Background: Autologous platelet-rich matrices can be an aid in surgery by promoting and accelerating tissue healing because of the release of growth factors including transforming growth factor (TGF)-beta1 and platelet-derived growth factor (PDGF) from platelet alpha-granules.
Methods: PDGF and TGF-beta1 were quantified in supernatants collected from platelet-rich matrices prepared in vitro (n = 45 donors) and they correlated with the number of platelets and showed a constant ratio (p < 0.05). Tendon cells in culture were exposed to the supernatants (n = 4 donors) from either platelet-rich or platelet-poor matrices, differing in their content of platelet-secreted molecules. These treatments were modified by either neutralizing or adding PDGF or TGF-beta1. Effects were compared in terms of proliferation, procollagen I, vascular endothelial growth factor (VEGF), and hepatocyte growth factor (HGF) production.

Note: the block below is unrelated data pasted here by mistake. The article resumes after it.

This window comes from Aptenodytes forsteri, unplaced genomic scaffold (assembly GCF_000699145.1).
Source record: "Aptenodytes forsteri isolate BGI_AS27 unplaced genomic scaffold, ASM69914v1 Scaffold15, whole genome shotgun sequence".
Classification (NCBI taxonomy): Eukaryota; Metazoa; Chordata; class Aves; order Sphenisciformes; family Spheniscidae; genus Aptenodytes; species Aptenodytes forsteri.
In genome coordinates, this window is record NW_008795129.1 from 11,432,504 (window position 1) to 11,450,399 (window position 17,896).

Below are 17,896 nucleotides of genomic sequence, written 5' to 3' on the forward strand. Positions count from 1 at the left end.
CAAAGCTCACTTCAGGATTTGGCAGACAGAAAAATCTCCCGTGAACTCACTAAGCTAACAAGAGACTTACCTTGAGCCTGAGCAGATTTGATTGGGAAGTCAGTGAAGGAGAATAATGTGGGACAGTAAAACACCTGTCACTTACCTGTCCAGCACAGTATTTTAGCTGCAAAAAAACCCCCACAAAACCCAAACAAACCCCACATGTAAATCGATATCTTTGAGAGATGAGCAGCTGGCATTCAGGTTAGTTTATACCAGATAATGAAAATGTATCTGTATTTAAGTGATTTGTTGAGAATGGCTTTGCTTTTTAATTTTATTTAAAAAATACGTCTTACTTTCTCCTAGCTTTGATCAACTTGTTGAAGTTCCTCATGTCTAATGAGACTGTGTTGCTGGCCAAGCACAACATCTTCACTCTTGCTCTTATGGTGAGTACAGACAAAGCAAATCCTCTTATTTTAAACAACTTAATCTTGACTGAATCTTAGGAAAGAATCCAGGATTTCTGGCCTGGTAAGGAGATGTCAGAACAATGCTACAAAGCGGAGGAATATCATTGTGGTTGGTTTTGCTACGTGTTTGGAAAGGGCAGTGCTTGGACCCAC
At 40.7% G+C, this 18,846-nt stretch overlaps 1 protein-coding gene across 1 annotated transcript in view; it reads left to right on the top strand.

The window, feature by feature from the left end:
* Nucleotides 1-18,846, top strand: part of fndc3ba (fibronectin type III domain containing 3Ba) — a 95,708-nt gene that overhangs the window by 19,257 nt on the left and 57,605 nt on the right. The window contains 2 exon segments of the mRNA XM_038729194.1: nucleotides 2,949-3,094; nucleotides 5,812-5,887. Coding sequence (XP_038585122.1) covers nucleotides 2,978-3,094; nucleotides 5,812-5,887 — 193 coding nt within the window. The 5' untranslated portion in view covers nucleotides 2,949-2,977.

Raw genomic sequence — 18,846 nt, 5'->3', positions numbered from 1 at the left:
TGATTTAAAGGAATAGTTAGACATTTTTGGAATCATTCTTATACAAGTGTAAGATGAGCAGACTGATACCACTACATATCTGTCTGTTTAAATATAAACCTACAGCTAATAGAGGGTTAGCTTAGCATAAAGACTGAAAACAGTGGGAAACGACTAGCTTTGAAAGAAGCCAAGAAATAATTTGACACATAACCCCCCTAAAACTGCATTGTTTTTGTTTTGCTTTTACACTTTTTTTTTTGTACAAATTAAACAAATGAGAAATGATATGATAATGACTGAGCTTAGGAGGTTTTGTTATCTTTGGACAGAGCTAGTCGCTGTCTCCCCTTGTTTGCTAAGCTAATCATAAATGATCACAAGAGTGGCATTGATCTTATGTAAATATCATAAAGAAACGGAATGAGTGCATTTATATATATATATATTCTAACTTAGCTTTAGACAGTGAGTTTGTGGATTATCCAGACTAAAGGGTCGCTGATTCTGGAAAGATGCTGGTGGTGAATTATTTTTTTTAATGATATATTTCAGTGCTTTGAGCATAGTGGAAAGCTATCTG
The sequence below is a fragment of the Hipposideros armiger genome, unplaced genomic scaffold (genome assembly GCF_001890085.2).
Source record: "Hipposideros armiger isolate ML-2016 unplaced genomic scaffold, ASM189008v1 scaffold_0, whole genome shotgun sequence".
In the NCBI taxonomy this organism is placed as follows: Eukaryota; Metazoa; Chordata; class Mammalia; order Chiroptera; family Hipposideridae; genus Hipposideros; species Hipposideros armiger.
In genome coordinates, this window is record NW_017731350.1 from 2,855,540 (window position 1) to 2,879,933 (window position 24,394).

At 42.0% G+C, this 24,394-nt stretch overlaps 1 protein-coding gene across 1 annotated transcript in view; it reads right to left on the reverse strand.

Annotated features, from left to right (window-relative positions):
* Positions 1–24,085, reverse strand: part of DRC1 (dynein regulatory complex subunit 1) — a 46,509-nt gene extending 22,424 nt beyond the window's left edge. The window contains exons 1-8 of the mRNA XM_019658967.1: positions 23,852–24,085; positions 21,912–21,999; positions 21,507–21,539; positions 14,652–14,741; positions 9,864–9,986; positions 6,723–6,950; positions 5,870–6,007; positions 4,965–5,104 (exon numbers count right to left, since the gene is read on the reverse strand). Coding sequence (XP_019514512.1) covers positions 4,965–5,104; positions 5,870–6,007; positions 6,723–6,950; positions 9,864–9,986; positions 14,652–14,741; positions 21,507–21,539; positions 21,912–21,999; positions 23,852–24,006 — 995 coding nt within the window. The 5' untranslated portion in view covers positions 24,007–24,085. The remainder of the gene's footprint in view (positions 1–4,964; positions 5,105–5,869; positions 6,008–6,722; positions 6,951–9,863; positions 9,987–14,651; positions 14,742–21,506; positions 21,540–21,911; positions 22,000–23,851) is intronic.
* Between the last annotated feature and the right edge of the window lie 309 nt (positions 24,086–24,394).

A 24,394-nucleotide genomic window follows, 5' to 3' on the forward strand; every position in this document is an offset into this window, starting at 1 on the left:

Results: PDGF was a partial contributor to cell proliferation, whereas exogenous TGF-beta1 acted as a negative modulator (p < 0.05). The production of type I collagen was similar regardless of differences in the concentration of TGF-beta1. Moreover, addition of exogenous TGF-beta1 promoted a significant increase in collagen synthesis only in the absence of other platelet-released substances (p < 0.05). Exogenous TGF-beta1 increased the synthesis of VEGF and simultaneously abolished the production of HGF. Furthermore, antibody-mediated neutralization of TGF-beta1 induced a decrease in VEGF synthesis and concomitantly a substantial production of HGF (p < 0.05).
Conclusion: The balance between TGF-beta1 and the pools of platelet-secreted molecules may have important therapeutic implications in the control of angiogenesis and fibrosis.